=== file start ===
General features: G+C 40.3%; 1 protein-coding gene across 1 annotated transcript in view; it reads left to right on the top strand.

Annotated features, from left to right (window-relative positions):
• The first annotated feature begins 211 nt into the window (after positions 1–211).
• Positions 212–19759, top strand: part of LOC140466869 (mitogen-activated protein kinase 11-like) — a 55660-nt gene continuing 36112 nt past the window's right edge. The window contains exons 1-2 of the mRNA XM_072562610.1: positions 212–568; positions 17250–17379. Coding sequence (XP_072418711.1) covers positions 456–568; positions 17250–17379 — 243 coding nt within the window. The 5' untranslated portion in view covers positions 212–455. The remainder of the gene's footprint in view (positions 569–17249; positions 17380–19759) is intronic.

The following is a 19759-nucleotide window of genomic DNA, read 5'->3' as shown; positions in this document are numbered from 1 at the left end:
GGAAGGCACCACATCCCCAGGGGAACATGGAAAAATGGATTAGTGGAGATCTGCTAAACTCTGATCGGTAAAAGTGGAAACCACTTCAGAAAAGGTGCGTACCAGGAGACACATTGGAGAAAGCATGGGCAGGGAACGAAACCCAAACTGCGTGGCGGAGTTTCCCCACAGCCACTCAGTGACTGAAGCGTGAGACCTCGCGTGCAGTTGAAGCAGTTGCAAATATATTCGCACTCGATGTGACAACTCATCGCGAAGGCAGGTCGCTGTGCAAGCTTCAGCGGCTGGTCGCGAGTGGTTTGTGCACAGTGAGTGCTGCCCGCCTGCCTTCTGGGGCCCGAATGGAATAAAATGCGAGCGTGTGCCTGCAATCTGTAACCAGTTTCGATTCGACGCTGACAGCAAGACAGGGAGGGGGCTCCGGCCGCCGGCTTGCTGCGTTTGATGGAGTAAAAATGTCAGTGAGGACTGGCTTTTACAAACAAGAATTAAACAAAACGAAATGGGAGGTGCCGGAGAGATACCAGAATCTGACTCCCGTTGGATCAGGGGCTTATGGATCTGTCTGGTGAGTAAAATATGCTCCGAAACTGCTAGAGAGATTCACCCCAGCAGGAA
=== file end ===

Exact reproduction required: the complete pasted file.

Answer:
General features: G+C 40.3%; 1 protein-coding gene across 1 annotated transcript in view; it reads left to right on the top strand.

Annotated features, from left to right (window-relative positions):
• The first annotated feature begins 211 nt into the window (after positions 1–211).
• Positions 212–19759, top strand: part of LOC140466869 (mitogen-activated protein kinase 11-like) — a 55660-nt gene continuing 36112 nt past the window's right edge. The window contains exons 1-2 of the mRNA XM_072562610.1: positions 212–568; positions 17250–17379. Coding sequence (XP_072418711.1) covers positions 456–568; positions 17250–17379 — 243 coding nt within the window. The 5' untranslated portion in view covers positions 212–455. The remainder of the gene's footprint in view (positions 569–17249; positions 17380–19759) is intronic.

The following is a 19759-nucleotide window of genomic DNA, read 5'->3' as shown; positions in this document are numbered from 1 at the left end:
GGAAGGCACCACATCCCCAGGGGAACATGGAAAAATGGATTAGTGGAGATCTGCTAAACTCTGATCGGTAAAAGTGGAAACCACTTCAGAAAAGGTGCGTACCAGGAGACACATTGGAGAAAGCATGGGCAGGGAACGAAACCCAAACTGCGTGGCGGAGTTTCCCCACAGCCACTCAGTGACTGAAGCGTGAGACCTCGCGTGCAGTTGAAGCAGTTGCAAATATATTCGCACTCGATGTGACAACTCATCGCGAAGGCAGGTCGCTGTGCAAGCTTCAGCGGCTGGTCGCGAGTGGTTTGTGCACAGTGAGTGCTGCCCGCCTGCCTTCTGGGGCCCGAATGGAATAAAATGCGAGCGTGTGCCTGCAATCTGTAACCAGTTTCGATTCGACGCTGACAGCAAGACAGGGAGGGGGCTCCGGCCGCCGGCTTGCTGCGTTTGATGGAGTAAAAATGTCAGTGAGGACTGGCTTTTACAAACAAGAATTAAACAAAACGAAATGGGAGGTGCCGGAGAGATACCAGAATCTGACTCCCGTTGGATCAGGGGCTTATGGATCTGTCTGGTGAGTAAAATATGCTCCGAAACTGCTAGAGAGATTCACCCCAGCAGGAA